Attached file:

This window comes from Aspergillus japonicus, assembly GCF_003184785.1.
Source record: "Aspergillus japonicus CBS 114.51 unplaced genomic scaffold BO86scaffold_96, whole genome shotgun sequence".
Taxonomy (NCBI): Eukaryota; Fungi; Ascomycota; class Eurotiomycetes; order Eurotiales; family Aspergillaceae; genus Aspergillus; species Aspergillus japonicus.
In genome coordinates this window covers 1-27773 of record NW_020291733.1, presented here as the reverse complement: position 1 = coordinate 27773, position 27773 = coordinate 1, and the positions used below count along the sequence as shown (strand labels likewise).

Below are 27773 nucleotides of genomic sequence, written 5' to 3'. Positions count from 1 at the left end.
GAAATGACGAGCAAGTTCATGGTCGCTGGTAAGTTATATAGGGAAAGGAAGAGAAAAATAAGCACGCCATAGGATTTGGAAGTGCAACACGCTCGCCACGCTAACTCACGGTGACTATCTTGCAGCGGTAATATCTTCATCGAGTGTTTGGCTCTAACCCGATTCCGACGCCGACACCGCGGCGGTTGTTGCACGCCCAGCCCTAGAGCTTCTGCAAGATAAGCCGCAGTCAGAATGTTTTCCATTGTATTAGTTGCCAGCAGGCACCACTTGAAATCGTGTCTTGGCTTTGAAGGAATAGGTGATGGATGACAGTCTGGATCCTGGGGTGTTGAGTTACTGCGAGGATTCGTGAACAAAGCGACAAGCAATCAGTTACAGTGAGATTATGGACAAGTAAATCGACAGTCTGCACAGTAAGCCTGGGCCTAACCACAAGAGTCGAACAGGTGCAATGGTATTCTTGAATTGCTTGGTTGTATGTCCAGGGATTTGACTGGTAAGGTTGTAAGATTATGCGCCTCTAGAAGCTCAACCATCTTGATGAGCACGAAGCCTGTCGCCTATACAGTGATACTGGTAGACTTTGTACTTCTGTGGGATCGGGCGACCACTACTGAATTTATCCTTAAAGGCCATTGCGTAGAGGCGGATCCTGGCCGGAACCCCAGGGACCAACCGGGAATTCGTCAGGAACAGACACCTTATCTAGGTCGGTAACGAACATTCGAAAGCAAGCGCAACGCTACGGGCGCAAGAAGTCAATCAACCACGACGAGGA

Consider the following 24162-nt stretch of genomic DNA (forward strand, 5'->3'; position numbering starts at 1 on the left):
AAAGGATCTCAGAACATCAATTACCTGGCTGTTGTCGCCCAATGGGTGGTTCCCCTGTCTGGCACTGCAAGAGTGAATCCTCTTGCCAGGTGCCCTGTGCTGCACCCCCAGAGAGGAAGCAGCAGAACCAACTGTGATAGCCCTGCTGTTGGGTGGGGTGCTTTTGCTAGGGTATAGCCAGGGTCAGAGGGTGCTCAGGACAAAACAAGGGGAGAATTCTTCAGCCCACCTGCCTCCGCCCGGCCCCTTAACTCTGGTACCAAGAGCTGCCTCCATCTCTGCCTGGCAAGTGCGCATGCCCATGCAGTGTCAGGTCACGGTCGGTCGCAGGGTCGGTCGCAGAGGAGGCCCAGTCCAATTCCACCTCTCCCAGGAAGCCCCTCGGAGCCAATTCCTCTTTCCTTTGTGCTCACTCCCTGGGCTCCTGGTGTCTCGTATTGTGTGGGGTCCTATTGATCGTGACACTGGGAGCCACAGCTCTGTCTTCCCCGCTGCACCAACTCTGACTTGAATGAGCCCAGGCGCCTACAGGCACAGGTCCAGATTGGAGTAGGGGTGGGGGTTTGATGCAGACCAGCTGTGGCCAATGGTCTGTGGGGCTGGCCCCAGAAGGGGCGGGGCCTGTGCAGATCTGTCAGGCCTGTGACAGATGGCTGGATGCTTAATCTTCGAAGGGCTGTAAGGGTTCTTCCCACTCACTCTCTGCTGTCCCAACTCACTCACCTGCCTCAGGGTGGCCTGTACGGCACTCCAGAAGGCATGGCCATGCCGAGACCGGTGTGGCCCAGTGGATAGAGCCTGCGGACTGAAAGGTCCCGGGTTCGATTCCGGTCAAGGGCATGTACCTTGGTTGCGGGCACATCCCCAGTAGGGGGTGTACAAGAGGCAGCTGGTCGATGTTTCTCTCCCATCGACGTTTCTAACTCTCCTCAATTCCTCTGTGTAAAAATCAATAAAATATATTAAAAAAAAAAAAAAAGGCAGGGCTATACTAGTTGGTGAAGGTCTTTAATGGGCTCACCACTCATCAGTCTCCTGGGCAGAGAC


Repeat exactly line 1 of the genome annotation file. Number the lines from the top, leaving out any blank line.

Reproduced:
This window comes from Aspergillus japonicus, assembly GCF_003184785.1.